Urine Analysis as a Screening Tool in Early Detection of Renal Abnormalities in Asymptomatic School Children

Koduru Srinivasulu, K. Vara Prasada Rao, K. Praveen Kumar


Background: Early identification of kidney diseases in children and adolescents is an important initial step in prevention of chronic kidney diseases (CKD). The current study was undertaken to screen asymptomatic school children in Nellore, Andhra Pradesh, and to detect the prevalence of renal disorders using urine dipstick method and associated risk factors.

Method: Out of total 1,626 children, 883 (54.31%) were male children and remaining 743 (45.69%) were female students. During the first screening by urine dipstick method, 45 (2.77%) children were found to having urinary abnormalities which were further investigated by confirmatory complete urine analysis.

Results: Finally 37 were diagnosed having urinary abnormalities. The prevalence rate of isolated hematuria (IH) was 0.62%; isolated proteinuria (IP) was 0.18%; combined hematuria and proteinuria (CHP) was 0.18% and urinary tract infection (UTI) was 1.23%. Renal stone was the cause in 20% cases while post-infectious golmerulonephritis (PIGN) and IgA nephropathy (IgAN) were the causes of hematuria in 10% cases each. Out of three cases of CHP, two (66.67%) cases were due to PIGN and one was due to membranoproliferative glomerulonephritis (MPGN). Totally 26 cases were confirmed having UTI. Out of these 26 cases, gram-negative bacilli were detected in 11 (42.31%) cases and gram-positive were detected in five (19.23%) cases. The prevalence rate of renal abnormalities among 6 - 7 years, 8 - 9 years, 10 - 11 years and 12 - 13 years students was 2.07%, 2.43%, 2.19 and 2.41% respectively. Out of 889 urban students, 19 were having confirmed renal abnormalities which indicated that the prevalence of renal problem in asymptomatic urban student was 2.14%. Out of 737 rural students, 18 were having confirmed renal abnormalities which indicated that the prevalence of renal problem in asymptomatic rural student was 2.44%. Prevalence of hematuria in male was 0.23 and in female 1.08 and the difference was statistically significant (P < 0.05) which indicated hematuria more in female asymptomatic students compared to male asymptomatic students. Age wise prevalence of IP ranged from 0% in 6 - 7 years age group and 12 - 13 years age group to 0.44% in 10 - 11 years age group. Prevalence of UTIs in male was 0.57 and in female 2.02, and the difference was statistically significant (P < 0.05) indicating that the prevalence of UTIs was significantly more in female asymptomatic students compared to male asymptomatic students.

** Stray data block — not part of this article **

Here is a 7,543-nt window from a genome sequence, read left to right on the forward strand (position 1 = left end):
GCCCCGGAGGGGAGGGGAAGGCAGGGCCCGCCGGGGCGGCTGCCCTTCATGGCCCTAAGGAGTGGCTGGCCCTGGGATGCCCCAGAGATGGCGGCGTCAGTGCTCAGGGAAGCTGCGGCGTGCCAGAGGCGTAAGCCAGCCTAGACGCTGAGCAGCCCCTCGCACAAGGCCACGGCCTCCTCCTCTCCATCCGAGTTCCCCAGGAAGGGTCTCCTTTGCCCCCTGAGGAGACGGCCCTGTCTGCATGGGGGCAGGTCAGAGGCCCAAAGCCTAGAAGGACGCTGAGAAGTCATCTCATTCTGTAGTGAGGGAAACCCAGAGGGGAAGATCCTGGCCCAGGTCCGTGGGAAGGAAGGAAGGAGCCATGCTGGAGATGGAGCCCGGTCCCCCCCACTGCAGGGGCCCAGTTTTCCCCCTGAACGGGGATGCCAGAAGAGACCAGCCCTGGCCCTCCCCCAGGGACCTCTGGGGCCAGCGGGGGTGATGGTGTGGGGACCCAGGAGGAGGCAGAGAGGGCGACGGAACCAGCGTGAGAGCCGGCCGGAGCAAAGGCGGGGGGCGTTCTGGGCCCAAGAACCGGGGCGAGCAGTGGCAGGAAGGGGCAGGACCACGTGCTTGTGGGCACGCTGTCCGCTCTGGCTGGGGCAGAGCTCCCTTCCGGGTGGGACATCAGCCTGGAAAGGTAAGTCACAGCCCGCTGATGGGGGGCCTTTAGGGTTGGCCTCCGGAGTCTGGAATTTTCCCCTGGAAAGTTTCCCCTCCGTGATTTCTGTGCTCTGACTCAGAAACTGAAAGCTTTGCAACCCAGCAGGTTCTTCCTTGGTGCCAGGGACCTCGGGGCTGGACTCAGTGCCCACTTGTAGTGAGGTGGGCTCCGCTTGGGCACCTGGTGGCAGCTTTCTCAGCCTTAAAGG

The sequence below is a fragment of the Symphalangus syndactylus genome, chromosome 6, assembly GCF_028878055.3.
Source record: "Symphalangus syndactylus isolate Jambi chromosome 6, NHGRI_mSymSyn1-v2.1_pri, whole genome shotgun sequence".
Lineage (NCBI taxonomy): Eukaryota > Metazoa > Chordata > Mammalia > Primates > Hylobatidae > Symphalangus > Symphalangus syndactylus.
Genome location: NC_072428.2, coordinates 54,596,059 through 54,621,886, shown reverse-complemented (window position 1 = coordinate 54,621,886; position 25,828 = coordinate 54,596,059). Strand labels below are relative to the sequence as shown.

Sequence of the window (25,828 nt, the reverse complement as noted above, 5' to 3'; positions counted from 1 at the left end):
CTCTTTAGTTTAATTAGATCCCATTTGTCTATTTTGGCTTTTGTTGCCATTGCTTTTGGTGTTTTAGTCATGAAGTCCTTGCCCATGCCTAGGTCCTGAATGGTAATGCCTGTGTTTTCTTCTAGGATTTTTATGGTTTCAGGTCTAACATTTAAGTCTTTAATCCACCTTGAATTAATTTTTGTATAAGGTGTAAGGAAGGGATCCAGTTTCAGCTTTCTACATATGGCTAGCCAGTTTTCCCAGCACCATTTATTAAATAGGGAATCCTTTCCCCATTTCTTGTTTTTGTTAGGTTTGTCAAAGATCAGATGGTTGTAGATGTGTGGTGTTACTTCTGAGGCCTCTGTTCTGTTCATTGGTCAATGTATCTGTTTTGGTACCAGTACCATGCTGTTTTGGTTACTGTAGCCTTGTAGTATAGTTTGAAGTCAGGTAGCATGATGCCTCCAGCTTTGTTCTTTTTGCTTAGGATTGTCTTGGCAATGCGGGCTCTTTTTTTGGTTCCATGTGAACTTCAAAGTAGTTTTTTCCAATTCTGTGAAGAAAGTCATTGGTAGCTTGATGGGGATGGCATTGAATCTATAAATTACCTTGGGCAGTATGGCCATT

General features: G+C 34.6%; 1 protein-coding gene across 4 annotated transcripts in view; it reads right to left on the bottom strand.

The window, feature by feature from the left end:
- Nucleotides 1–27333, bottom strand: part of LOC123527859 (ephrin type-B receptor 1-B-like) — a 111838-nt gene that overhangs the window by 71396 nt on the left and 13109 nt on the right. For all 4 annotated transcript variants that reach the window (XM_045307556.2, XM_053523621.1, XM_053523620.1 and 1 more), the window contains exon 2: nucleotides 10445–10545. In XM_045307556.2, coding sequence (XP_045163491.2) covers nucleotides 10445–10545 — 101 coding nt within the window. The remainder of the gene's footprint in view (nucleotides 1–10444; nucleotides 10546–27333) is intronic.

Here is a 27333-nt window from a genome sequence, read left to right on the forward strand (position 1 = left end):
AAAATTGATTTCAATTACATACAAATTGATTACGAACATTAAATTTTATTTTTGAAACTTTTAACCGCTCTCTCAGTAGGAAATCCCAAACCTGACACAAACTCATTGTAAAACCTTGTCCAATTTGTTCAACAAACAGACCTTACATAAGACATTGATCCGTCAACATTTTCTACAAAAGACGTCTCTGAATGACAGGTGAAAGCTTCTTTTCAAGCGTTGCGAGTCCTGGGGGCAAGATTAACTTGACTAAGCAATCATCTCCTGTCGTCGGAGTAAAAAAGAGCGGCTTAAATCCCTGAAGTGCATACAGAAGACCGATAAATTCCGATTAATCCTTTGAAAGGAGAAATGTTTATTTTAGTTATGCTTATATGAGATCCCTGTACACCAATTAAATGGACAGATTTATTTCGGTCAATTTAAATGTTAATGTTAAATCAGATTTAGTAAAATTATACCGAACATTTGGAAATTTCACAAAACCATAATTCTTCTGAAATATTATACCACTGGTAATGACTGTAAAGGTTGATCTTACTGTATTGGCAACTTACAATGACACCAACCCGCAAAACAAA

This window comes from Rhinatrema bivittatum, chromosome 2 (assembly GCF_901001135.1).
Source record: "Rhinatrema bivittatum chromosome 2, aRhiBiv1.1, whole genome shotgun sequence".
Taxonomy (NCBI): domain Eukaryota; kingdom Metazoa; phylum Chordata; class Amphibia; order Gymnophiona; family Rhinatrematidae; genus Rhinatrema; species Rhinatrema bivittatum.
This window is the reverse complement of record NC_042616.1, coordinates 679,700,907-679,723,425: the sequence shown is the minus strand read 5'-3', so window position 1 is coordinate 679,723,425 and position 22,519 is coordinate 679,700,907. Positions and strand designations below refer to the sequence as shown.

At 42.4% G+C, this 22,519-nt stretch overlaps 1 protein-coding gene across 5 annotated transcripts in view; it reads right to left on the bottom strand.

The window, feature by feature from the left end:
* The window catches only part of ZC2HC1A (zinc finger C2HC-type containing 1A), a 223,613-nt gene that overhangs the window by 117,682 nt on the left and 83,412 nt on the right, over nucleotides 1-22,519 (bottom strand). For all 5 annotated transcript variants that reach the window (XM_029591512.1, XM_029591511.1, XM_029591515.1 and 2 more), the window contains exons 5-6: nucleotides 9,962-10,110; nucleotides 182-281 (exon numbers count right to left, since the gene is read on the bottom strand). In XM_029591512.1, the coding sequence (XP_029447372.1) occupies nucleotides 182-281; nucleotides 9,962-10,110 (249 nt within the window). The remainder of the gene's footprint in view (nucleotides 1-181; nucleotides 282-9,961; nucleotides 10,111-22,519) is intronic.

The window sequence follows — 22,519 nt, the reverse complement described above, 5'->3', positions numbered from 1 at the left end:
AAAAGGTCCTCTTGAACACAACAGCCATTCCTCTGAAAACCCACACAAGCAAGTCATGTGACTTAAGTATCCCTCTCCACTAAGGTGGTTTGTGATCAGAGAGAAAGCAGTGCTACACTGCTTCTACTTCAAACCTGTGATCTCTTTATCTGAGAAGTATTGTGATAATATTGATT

Conclusions: In conclusion, asymptomatic urinary abnormalities might be detected by urine screening program at school age. Further work-up should be offered to define the exact etiology of any abnormal finding.

World J Nephrol Urol. 2018;7(1):17-24
doi: https://doi.org/10.14740/wjnu325w


End stage renal disease; School age chilldrens; Complete urine examination

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